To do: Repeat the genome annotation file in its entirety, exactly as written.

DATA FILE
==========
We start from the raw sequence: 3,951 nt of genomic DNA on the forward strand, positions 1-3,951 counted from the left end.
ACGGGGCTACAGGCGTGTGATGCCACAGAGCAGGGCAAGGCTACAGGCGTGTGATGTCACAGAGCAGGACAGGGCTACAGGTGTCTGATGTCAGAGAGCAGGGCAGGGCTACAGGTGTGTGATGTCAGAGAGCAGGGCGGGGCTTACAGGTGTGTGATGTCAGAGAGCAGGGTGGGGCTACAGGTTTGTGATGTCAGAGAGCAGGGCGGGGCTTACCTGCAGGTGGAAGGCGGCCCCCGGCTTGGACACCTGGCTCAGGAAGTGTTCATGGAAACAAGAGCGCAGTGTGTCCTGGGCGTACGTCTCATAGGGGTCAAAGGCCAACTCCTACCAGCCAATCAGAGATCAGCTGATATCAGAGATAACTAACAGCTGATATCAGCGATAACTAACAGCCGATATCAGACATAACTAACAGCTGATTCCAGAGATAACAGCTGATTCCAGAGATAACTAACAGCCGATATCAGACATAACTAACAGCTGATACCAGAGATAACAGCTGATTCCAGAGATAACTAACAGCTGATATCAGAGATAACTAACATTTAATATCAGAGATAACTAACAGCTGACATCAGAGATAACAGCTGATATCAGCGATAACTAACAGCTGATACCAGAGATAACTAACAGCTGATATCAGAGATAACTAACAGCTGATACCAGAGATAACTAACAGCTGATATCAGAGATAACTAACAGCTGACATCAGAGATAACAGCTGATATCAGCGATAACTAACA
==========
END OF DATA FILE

We start from the raw sequence: 3,951 nt of genomic DNA on the forward strand, positions 1-3,951 counted from the left end.
ACGGGGCTACAGGCGTGTGATGCCACAGAGCAGGGCAAGGCTACAGGCGTGTGATGTCACAGAGCAGGACAGGGCTACAGGTGTCTGATGTCAGAGAGCAGGGCAGGGCTACAGGTGTGTGATGTCAGAGAGCAGGGCGGGGCTTACAGGTGTGTGATGTCAGAGAGCAGGGTGGGGCTACAGGTTTGTGATGTCAGAGAGCAGGGCGGGGCTTACCTGCAGGTGGAAGGCGGCCCCCGGCTTGGACACCTGGCTCAGGAAGTGTTCATGGAAACAAGAGCGCAGTGTGTCCTGGGCGTACGTCTCATAGGGGTCAAAGGCCAACTCCTACCAGCCAATCAGAGATCAGCTGATATCAGAGATAACTAACAGCTGATATCAGCGATAACTAACAGCCGATATCAGACATAACTAACAGCTGATTCCAGAGATAACAGCTGATTCCAGAGATAACTAACAGCCGATATCAGACATAACTAACAGCTGATACCAGAGATAACAGCTGATTCCAGAGATAACTAACAGCTGATATCAGAGATAACTAACATTTAATATCAGAGATAACTAACAGCTGACATCAGAGATAACAGCTGATATCAGCGATAACTAACAGCTGATACCAGAGATAACTAACAGCTGATATCAGAGATAACTAACAGCTGATACCAGAGATAACTAACAGCTGATATCAGAGATAACTAACAGCTGACATCAGAGATAACAGCTGATATCAGCGATAACTAACA